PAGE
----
J.M.W. Turner: Sketchbooks, Drawings and Watercolours

Joseph Mallord William Turner Peat Bog, Scotland c.1808

Joseph Mallord William Turner 1775–1851
Peat Bog, Scotland circa 1808
D08148
Turner Bequest CXVII T
Watercolour on off-white wove writing paper, 190 x 268 mm
Blind-stamped with Turner Bequest monogram bottom right
Accepted by the nation as part of the Turner Bequest 1856
Engraved:
Etching and mezzotint by Turner and George Clint, ‘Peat Bog, Scotland’, published Turner, 23 April 1812
There is no known direct source for Turner’s Liber Studiorum design, though it is derived from impressions gathered on his first tour of Scotland in 1801. It is comparable to some of the mountain studies among the tonal ‘Scottish Pencil’ drawings, such as Tate D03392, D03395 and in particular D03417 (Turner Bequest LVIII 13, 16, 38). Ruskin considered the design ‘taken, with hardly any modification by pictorial influence, straight from nature’1 and Rawlinson expanded on this, ranking it ‘among the great plates of Liber. It is throughout eminently Turnerian. No influence of any other master, no reminiscences or traditions of any earlier school, are to be traced in it. The painter has gone straight to nature; but how truly he has seen, how finely has he drawn what he has seen; how simply, yet tellingly, has he composed his drawing.’2 Andrew Wilton has seen the composition as evidence of Turner’s experience of Scotland leading to a move from the Picturesque towards the Sublime, such that ‘there is no longer any wish ... to charm his audience with the polite formalities of picture-making.’3 Ruskin had observed: ‘Under the influence of such scenery Turner learned to despise the affectations of Italian landscape and the comforts of the Dutch, and prepared himself for the higher grandeur and more threatening gloom of the Alps.’4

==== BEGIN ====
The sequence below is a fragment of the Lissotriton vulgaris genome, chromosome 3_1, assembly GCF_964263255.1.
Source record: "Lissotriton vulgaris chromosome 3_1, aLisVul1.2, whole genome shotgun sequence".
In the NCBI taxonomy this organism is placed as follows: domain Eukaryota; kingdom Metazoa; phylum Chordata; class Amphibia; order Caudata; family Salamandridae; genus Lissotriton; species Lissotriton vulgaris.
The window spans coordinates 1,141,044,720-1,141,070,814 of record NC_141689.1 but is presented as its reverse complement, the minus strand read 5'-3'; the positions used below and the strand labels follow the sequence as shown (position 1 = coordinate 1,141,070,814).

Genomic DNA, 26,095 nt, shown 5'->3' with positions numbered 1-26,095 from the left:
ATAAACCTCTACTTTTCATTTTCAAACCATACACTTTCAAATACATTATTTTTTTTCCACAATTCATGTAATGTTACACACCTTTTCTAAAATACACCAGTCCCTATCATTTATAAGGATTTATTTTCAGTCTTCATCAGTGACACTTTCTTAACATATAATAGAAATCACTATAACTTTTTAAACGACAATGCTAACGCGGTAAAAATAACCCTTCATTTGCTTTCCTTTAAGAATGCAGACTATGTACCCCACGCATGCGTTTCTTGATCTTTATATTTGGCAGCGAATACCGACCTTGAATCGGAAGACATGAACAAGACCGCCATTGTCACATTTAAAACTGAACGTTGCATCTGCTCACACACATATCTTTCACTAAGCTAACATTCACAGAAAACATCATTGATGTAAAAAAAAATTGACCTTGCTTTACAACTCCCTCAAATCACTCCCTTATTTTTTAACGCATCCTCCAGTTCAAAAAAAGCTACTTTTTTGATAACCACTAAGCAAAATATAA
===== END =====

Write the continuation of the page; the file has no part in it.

In Modern Painters, Ruskin saw the composition as typical of the pessimistic atmosphere of the Liber (not ‘happy rural toil’, but ‘patient striving with hard conditions of life’), showing ‘cold, dark rain, and dangerous labour.’5 The arduous task of cutting the peat both for personal use and as part payment of rent would have occupied a significant proportion of tenant farmers’ time.6 Stopford Brooke noted that ‘of all the wretched figures in the Liber Studiorum, these are the most battered, torn, and tortured by their fate.’ However, Turner ‘may have felt that there were elements in the life of the Highland poor – strength of soul, rugged intelligence, faithful imagination – which redeemed its misery; and, so feeling, have made the storm to pass away and the rainbow to enlighten the mountains.’7 The threatening weather has been seen as an early example of Turner’s clouds and skies as ‘symbolic spectral configurations’ with ‘the grim bogey ... perfectly in place among the sombre clouds and misty rocks of the moorland’.8
The composition is recorded, as ‘8[:] 5 Peat Bog’, in the Liber Notes (2) sketchbook (Tate D12157; Turner Bequest CLIV (a) 24), in a draft schedule of the first ten parts of the Liber (D12156–D12158; CLIV (a) 23a–24a)9 dated by Finberg and Gillian Forrester to before the middle of 1808.10 It also appears later in the sketchbook, again as ‘Peat Bog’, in a list of ‘Mountainous’ subjects (Tate D12166; Turner Bequest CLIV (a) 28a).11